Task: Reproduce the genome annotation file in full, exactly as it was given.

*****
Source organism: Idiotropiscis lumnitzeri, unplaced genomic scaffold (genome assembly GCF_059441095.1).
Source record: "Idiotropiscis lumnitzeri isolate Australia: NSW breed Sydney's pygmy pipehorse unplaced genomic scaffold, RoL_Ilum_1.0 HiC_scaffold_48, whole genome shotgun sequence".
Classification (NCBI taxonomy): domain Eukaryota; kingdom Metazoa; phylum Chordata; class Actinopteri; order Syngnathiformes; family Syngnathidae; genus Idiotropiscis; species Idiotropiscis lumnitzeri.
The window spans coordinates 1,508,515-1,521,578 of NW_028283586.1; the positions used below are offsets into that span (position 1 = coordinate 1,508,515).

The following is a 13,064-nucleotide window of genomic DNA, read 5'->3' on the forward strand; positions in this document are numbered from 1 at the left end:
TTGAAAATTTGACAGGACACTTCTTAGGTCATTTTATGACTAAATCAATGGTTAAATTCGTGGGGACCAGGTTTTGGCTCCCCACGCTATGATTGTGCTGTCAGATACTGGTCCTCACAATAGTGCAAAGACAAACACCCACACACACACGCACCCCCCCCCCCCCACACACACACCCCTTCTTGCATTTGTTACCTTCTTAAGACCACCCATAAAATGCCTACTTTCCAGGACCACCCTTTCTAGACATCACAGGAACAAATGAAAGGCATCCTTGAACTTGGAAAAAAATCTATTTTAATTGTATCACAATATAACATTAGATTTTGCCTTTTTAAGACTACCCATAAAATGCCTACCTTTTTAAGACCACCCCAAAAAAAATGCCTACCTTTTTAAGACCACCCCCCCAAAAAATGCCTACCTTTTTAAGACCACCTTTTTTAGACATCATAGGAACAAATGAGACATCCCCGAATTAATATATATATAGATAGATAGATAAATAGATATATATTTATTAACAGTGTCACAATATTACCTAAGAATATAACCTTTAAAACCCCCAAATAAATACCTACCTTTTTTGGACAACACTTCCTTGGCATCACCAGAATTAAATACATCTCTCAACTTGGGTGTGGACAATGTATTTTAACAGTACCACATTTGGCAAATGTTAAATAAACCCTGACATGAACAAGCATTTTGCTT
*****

Source organism: Idiotropiscis lumnitzeri, unplaced genomic scaffold (genome assembly GCF_059441095.1).
Source record: "Idiotropiscis lumnitzeri isolate Australia: NSW breed Sydney's pygmy pipehorse unplaced genomic scaffold, RoL_Ilum_1.0 HiC_scaffold_48, whole genome shotgun sequence".
Classification (NCBI taxonomy): domain Eukaryota; kingdom Metazoa; phylum Chordata; class Actinopteri; order Syngnathiformes; family Syngnathidae; genus Idiotropiscis; species Idiotropiscis lumnitzeri.
The window spans coordinates 1,508,515-1,521,578 of NW_028283586.1; the positions used below are offsets into that span (position 1 = coordinate 1,508,515).

The following is a 13,064-nucleotide window of genomic DNA, read 5'->3' on the forward strand; positions in this document are numbered from 1 at the left end:
TTGAAAATTTGACAGGACACTTCTTAGGTCATTTTATGACTAAATCAATGGTTAAATTCGTGGGGACCAGGTTTTGGCTCCCCACGCTATGATTGTGCTGTCAGATACTGGTCCTCACAATAGTGCAAAGACAAACACCCACACACACACGCACCCCCCCCCCCCCACACACACACCCCTTCTTGCATTTGTTACCTTCTTAAGACCACCCATAAAATGCCTACTTTCCAGGACCACCCTTTCTAGACATCACAGGAACAAATGAAAGGCATCCTTGAACTTGGAAAAAAATCTATTTTAATTGTATCACAATATAACATTAGATTTTGCCTTTTTAAGACTACCCATAAAATGCCTACCTTTTTAAGACCACCCCAAAAAAAATGCCTACCTTTTTAAGACCACCCCCCCAAAAAATGCCTACCTTTTTAAGACCACCTTTTTTAGACATCATAGGAACAAATGAGACATCCCCGAATTAATATATATATAGATAGATAGATAAATAGATATATATTTATTAACAGTGTCACAATATTACCTAAGAATATAACCTTTAAAACCCCCAAATAAATACCTACCTTTTTTGGACAACACTTCCTTGGCATCACCAGAATTAAATACATCTCTCAACTTGGGTGTGGACAATGTATTTTAACAGTACCACATTTGGCAAATGTTAAATAAACCCTGACATGAACAAGCATTTTGCTT